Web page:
Tearful Sergio Agüero closes book on storied career in which he redefined art of the centre forward

Just months after joining Barcelona, Argentinian hero Sergio Agüero has been forced to retire from football due to heart issues.

Agüero was diagnosed with a cardiac arrhythmia after experiencing chest pains and breathing difficulties during a game in October. Picture: Alex Caparros/Getty Images
Agüero was diagnosed with a cardiac arrhythmia after experiencing chest pains and breathing difficulties during a game in October. Picture: Alex Caparros/Getty Images

A tearful Sergio Agüero has announced his retirement from professional football, at 33 years old and less than four months after embarking on what he had hoped would be a fulfilling last chapter at an elite club, Barcelona.

Agüero was advised by doctors last month that an irregular heartbeat, known as cardiac arrhythmia, posed a severe risk to his future health were he to continue with his career. The irregularity was detected after he left the field, short of breath, during a match against Alavés, only his second start since joining Barça from Manchester City in the summer.

“It has been tough,” he told a press conference at the Nou Camp. “I did everything possible to keep hope but there wasn’t much. When I did the first clinical tests, the doctors told me there was a high chance I wouldn’t be able to carry on, so I have been getting my mind around it. But you keep hoping. It wasn’t easy.”

Agüero took some time to compose himself at the beginning of his statement, broadcast live on Catalan television, delivered from a platform in the grandstand at Barcelona’s stadium and attended by well-wishers from each compass point of his distinguished career. Pep Guardiola, his manager for half his record-breaking decade at City, had travelled to Barcelona for the event, alongside City’s director of football, Txiki Begiristain.

Representatives from Independiente, where “Kun” Agüero emerged as a precocious goalscorer, from Atletico Madrid, whom he joined at 18, and the Argentine embassy, honouring his century of caps, were present. So were Barcelona’s first-team squad, many of whom had arrived back in Catalonia at 4am from a friendly in Saudi Arabia in honour of the late Diego Maradona, Agüero’s former father-in-law.

As Agüero choked back tears, those assembled broke into spontaneous applause, led by the Barcelona president, Joan Laporta. By the end of the ceremony Agüero was smiling, making a jocular reference to what turns out to have been the final goal of a career packed with more than 400 of them.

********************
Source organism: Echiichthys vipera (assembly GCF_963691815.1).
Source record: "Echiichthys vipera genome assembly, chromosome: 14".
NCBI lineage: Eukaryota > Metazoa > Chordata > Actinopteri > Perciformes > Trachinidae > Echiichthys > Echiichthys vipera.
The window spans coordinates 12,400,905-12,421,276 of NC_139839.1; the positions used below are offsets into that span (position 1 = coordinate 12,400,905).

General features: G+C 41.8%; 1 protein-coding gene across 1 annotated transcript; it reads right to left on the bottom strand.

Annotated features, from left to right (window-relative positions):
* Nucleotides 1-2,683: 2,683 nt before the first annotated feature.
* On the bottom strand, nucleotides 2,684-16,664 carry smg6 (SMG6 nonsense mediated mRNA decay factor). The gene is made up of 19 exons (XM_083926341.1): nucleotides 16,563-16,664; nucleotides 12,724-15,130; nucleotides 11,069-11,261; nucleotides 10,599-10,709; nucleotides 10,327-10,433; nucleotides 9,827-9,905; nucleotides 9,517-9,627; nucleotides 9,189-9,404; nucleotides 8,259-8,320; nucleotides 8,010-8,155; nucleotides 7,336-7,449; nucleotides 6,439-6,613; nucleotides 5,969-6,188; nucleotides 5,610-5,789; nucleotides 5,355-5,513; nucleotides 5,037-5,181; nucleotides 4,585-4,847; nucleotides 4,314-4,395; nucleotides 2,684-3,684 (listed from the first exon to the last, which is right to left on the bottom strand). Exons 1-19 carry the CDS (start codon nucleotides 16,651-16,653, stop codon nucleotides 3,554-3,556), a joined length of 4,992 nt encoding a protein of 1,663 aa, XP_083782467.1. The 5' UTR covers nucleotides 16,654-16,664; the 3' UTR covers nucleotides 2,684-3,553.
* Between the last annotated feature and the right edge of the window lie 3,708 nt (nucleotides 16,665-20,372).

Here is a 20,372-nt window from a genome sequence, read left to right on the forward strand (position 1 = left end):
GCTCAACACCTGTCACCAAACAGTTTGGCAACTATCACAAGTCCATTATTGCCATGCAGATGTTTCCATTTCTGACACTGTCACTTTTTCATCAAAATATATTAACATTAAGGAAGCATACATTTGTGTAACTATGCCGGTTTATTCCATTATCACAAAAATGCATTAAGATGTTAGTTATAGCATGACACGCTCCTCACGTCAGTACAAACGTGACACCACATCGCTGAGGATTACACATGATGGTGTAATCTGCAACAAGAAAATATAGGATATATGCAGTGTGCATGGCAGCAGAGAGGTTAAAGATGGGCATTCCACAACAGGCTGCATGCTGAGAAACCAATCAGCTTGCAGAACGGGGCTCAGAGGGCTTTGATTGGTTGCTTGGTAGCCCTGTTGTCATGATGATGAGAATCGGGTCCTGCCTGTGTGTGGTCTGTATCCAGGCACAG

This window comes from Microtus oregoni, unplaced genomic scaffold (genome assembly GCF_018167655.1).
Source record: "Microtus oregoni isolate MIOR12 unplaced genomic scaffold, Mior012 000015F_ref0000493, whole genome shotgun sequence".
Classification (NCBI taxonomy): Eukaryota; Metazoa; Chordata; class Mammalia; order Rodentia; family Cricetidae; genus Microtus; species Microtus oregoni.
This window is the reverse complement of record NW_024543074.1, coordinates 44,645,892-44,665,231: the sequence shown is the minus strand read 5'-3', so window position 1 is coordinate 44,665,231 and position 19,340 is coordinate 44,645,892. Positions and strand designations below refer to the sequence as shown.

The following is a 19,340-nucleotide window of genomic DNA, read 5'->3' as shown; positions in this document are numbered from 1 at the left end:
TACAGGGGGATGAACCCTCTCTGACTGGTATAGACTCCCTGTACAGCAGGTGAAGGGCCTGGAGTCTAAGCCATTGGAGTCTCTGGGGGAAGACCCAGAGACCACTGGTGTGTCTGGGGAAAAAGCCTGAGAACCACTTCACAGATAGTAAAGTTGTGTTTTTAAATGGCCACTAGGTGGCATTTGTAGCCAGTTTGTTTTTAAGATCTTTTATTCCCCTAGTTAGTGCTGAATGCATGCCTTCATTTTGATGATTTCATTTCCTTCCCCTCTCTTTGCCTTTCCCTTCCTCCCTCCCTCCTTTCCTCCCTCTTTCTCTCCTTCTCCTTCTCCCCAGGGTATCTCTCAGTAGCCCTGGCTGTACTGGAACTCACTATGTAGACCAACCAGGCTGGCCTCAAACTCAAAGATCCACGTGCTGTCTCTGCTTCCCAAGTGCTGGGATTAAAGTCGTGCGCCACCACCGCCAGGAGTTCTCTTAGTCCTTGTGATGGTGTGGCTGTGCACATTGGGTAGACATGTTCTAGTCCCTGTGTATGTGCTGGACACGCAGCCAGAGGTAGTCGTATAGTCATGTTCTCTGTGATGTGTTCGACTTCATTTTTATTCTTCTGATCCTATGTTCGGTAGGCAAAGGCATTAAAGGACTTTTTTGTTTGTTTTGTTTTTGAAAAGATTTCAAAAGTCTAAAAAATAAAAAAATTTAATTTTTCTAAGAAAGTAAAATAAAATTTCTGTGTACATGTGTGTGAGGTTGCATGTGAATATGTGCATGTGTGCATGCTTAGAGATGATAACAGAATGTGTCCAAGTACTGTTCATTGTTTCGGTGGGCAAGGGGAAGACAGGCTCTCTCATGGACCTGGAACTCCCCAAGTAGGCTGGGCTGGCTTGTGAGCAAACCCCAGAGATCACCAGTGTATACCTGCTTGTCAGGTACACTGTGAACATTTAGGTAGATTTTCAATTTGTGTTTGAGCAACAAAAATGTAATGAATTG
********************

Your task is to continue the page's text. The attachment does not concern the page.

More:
“Well, my last goal was against Real Madrid. Not bad for a send-off, eh?” Agüero remarked of his stoppage-time volley in el Clasico in October, a consolation goal in a Barça defeat but a finish trademarked with some of Agüero’s best qualities: the deftly timed near-post run, the careful placing of the shot. It had been viewed by barcelonistas as a signpost to the decisive role a fit Agüero might play in guiding a fragile Barcelona towards better times.

Most Premier League goals.
Most Premier League goals.

The club had banked on that, recruiting him once his last contract with City expired. For Agüero, Barcelona promised the chance of building, in club football, on his long partnership with close friend and compatriot Lionel Messi. Messi then abruptly left for Paris Saint-Germain, hopeful that a pairing that has combined for more goals during Messi’s international career than any other alliance would flourish at the 2022 World Cup.

“Argentina is the team I have loved most,” Agüero said, while thanking “all the clubs and the fans” of “a career I can feel proud of”. He picked out a condensed medley of highlights: a “beautiful” goal he scored as a 17-year-old for Independiente against Racing Club; the 2010 Europa League triumph with Atletico. Naturally he cited the 94th-minute winner for City against Queens Park Rangers that settled the closest Premier League title race of this century, in 2012. Those at the Nou Camp were shown it on a big screen, Martin Tyler’s “Agüeroooo!” echoing across a sun-kissed stadium.